A blatantly unconstitutional Alabama law goes even further, requiring school officials to verify the immigration status of children and their parents, authorizing police to demand papers during traffic stops, and even criminalizing Alabama residents for day-to-day interactions with undocumented individuals.

Such patchwork, state-by-state measures virtually guarantee the proliferation of racial profiling -- an issue with which the Arab-American community is all too familiar.Read more...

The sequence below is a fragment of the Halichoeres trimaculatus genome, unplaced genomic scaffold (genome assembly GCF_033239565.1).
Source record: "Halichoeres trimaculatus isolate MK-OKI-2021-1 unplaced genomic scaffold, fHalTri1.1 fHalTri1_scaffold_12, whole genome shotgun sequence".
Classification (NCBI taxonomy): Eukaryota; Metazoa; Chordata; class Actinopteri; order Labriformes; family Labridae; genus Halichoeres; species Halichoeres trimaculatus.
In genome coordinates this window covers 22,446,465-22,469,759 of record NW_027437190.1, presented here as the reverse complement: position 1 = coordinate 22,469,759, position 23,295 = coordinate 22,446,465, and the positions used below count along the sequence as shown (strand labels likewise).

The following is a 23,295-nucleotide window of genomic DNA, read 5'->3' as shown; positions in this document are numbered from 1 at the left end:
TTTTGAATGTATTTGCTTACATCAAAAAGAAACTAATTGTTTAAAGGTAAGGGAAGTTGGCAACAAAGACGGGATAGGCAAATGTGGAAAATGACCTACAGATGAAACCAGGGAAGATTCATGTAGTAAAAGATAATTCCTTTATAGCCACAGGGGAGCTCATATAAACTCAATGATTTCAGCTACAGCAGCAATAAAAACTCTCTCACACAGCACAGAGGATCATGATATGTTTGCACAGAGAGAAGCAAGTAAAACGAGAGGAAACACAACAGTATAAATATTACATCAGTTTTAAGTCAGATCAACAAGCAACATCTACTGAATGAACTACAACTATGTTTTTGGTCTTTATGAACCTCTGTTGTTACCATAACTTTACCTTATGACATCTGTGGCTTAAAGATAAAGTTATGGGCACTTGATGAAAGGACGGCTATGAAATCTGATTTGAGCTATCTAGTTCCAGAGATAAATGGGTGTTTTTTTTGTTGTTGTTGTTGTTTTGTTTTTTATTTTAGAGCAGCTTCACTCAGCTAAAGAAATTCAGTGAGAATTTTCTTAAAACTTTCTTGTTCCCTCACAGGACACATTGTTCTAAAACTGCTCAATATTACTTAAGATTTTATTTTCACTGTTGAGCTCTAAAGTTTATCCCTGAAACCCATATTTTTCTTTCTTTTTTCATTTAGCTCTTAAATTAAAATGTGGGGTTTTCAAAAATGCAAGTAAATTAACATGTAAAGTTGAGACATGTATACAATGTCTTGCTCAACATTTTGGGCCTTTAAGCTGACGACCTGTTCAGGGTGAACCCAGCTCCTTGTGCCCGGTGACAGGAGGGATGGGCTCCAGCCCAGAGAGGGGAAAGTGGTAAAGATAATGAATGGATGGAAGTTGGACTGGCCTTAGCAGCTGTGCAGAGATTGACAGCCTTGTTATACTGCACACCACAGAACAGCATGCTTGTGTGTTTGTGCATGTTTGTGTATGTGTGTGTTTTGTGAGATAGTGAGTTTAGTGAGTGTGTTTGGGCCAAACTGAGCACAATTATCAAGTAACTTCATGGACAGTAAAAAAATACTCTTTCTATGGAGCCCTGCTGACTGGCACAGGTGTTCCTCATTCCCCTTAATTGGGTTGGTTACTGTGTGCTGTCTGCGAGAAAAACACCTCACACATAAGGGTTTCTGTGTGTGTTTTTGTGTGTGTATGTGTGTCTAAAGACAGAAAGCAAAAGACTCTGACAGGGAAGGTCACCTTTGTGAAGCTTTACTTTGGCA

Published in the Detroit Free Press

Understanding the Final Rule for J-1 Trainee and Intern Programs

New final rules became effective Sept. 9, 2010 for J trainee and intern programs 22 C.F.R.§ 62 (2010). With few exceptions, the final rule will produce little change to the way J trainee and intern programs have been administered since the interim-final rule of 2007.

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Going Beyond The Politics Of Discretion In The American Immigration System

Published on Fri, Sep 02, 2011